Inside the Making of the Barbie Soundtrack

BARBIE
BARBIE
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Credit - Courtesy of Warner Bros. Pictures

If you’ve spent even 10 minutes online in the past few months, then you’ve seen the excitement for Greta Gerwig’s Barbie, starring Margot Robbie and Ryan Gosling as Barbie and Ken (in addition to a bunch more Barbies and Kens). While much of the anticipation stems from curiosity about Gerwig and co-writer Noah Baumbach’s handling of a doll with a long, controversial history, there has also been plenty of buzz around the movie’s star-studded soundtrack. Lizzo, Nicki Minaj, Ice Spice, Charli XCX, and Karol G are just a few of the high-profile artists featured on the album, which is executive produced by the superproducer Mark Ronson.

Ronson has spent the past couple of decades working with many of the biggest names in music, including Lady Gaga, Adele, Paul McCartney, Dua Lipa, Christina Aguilera, and Amy Winehouse. But his last year has been focused on all things pink and glittery. He tells TIME that his Barbie journey began when he got a text from George Drakoulias, a music supervisor who has worked with Baumbach in the past, telling him that Gerwig and Baumbach were working on a Barbie film. Ronson jumped at the opportunity and took a call with them as they were prepping for production in England.

“Those two make some of my favorite films,” he says. “I thought, ‘Even if I don’t get this gig, I know this is going to be my favorite movie next year.’” So he signed on to do the project, and he and Gerwig hit the ground running: “I became the Robin to her Batman,” he says.

Read more: How Barbie Came to Life

Finding just the right collaborators, from Nicki Minaj to Karol G

Barbie (Margot Robbie) dances the night away<span class="copyright">Courtesy of Warner Bros. Pictures</span>
Barbie (Margot Robbie) dances the night awayCourtesy of Warner Bros. Pictures

First they had to nail down the voices that would populate the project. Gerwig sent Ronson a playlist of music she loves, including songs from Xanadu and Andrea True Connection, as well as what he says could be described as “guilty pleasure music” or “Peloton pop.” The duo made a “dream list” of artists they wanted to be on the album, which included “obvious” choices like Nicki Minaj (who has consistently called herself a Barbie since her breakout mixtape hit, “Itty Bitty Piggy” and whose fans are known as the Barbz), and Charli XCX, known for her hyper-feminine, hyper-pop aesthetic.

The overall sound they settled on is a balance of tongue-in-cheek girl power and pop anthems, alongside heartfelt, wistful tunes like HAIM’s “Home” and Tame Impala’s “Journey to the Real World.” Ronson says that those vibes were juxtaposed organically: every artist saw the scene they were going to write for and approached the songs with their own distinct style of music.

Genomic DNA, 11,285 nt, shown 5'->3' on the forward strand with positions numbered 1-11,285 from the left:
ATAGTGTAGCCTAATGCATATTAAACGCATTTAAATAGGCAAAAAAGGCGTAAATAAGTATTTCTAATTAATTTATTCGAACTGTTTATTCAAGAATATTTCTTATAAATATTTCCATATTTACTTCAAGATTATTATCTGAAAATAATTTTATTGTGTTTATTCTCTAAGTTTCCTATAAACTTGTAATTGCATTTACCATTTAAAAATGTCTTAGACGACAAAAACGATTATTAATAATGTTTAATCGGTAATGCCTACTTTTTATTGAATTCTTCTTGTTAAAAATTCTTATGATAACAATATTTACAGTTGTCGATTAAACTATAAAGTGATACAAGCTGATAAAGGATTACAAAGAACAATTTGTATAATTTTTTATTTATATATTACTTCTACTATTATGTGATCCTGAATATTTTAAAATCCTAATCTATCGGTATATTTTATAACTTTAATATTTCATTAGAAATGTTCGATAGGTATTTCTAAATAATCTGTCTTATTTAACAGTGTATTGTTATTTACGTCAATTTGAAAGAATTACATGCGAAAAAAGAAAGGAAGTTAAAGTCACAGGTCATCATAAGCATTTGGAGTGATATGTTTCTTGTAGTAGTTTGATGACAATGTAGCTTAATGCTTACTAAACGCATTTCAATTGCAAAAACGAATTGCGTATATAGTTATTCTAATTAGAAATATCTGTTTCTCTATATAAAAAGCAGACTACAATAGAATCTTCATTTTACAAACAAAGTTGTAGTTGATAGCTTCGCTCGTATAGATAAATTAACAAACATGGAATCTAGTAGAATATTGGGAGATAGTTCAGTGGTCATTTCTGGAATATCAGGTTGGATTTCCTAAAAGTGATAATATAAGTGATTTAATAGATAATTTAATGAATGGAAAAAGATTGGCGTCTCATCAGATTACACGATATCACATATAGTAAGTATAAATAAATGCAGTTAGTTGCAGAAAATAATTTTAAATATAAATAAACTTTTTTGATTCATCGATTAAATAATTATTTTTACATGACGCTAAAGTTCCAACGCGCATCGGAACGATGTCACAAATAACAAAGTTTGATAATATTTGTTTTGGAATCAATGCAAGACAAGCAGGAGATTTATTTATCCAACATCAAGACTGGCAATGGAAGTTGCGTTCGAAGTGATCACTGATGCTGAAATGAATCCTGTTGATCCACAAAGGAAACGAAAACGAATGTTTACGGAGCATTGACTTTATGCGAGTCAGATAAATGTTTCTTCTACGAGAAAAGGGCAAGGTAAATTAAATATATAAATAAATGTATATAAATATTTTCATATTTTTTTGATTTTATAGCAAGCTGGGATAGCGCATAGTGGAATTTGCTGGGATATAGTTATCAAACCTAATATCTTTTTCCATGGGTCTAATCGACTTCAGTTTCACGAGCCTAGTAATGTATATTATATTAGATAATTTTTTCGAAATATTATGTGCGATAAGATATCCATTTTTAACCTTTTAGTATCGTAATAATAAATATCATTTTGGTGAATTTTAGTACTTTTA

Gerwig and Ronson showed artists about 20 minutes of the film to give them a sense of its tone and narrative and told each one where they envisioned their song falling in the story. As they started talking with the musicians, they also realized that each one had meaningful relationships with the doll herself. “Karol G was instantly telling us how much Barbie meant to her,” he says. The HAIM sisters, who called themselves “Barbie specialists,” told him about growing up in the ‘90s and being allowed only one VHS tape: a Barbie film with “cheesy songs.” “I thought everyone was here because Greta Gerwig is making this awesome movie, and there’s been all this buzz around it,” Ronson tells TIME. But he saw that in addition to the filmmaker’s reputation, Barbie herself was a significant draw. “This [film] was really important to a lot of people.

Read more: Why It Took 64 Years to Make a Barbie Movie

Nailing the sound: from the rise and fall of disco to the depths of Ken’s soul

The first two songs made for the movie were Dua Lipa’s shimmering disco-pop number, “Dance the Night,” and Gosling’s ‘80s power ballad, “I’m Just Ken.” When conceiving the album, Ronson says he saw parallels between Barbie and the rise and fall of disco (along with its numerous resurrections). He watched the 2020 HBO documentary The Bee Gees: How Can You Mend a Broken Heart, which featured a scene about Disco Demolition Night in 1979 in Chicago, which marked the end of the genre’s popularity. “You just see the Bee Gees so crestfallen and thinking, ‘Wait, why does everyone hate us so much?’ Which is such a strong parallel to Barbie,” Ronson says, referring to the backlash the doll has received around her unrealistic proportions, among other things. “In the film, she just wants to make everybody happy and can’t understand why she’s so problematic or why people hate her.”